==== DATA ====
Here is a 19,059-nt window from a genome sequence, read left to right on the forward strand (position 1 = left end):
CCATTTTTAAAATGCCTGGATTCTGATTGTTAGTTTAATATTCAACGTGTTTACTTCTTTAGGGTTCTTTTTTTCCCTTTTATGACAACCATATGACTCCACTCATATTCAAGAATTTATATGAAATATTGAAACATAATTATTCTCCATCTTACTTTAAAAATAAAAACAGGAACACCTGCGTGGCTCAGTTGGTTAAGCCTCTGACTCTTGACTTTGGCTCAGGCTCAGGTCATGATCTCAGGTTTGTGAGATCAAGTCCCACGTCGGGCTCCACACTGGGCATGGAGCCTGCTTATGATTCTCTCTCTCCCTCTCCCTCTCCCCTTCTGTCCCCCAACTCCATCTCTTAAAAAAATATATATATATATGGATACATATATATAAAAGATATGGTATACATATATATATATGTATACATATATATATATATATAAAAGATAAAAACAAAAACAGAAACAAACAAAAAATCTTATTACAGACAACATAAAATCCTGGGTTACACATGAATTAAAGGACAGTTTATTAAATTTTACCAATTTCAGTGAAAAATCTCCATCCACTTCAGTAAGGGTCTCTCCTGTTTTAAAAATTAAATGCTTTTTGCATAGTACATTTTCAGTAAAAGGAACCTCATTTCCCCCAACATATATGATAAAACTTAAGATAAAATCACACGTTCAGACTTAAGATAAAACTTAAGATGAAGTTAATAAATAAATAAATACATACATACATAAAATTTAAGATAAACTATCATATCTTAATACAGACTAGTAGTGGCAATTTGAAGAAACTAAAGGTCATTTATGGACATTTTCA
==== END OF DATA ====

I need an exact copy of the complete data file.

Here is a 19,059-nt window from a genome sequence, read left to right on the forward strand (position 1 = left end):
CCATTTTTAAAATGCCTGGATTCTGATTGTTAGTTTAATATTCAACGTGTTTACTTCTTTAGGGTTCTTTTTTTCCCTTTTATGACAACCATATGACTCCACTCATATTCAAGAATTTATATGAAATATTGAAACATAATTATTCTCCATCTTACTTTAAAAATAAAAACAGGAACACCTGCGTGGCTCAGTTGGTTAAGCCTCTGACTCTTGACTTTGGCTCAGGCTCAGGTCATGATCTCAGGTTTGTGAGATCAAGTCCCACGTCGGGCTCCACACTGGGCATGGAGCCTGCTTATGATTCTCTCTCTCCCTCTCCCTCTCCCCTTCTGTCCCCCAACTCCATCTCTTAAAAAAATATATATATATATGGATACATATATATAAAAGATATGGTATACATATATATATATGTATACATATATATATATATATAAAAGATAAAAACAAAAACAGAAACAAACAAAAAATCTTATTACAGACAACATAAAATCCTGGGTTACACATGAATTAAAGGACAGTTTATTAAATTTTACCAATTTCAGTGAAAAATCTCCATCCACTTCAGTAAGGGTCTCTCCTGTTTTAAAAATTAAATGCTTTTTGCATAGTACATTTTCAGTAAAAGGAACCTCATTTCCCCCAACATATATGATAAAACTTAAGATAAAATCACACGTTCAGACTTAAGATAAAACTTAAGATGAAGTTAATAAATAAATAAATACATACATACATAAAATTTAAGATAAACTATCATATCTTAATACAGACTAGTAGTGGCAATTTGAAGAAACTAAAGGTCATTTATGGACATTTTCA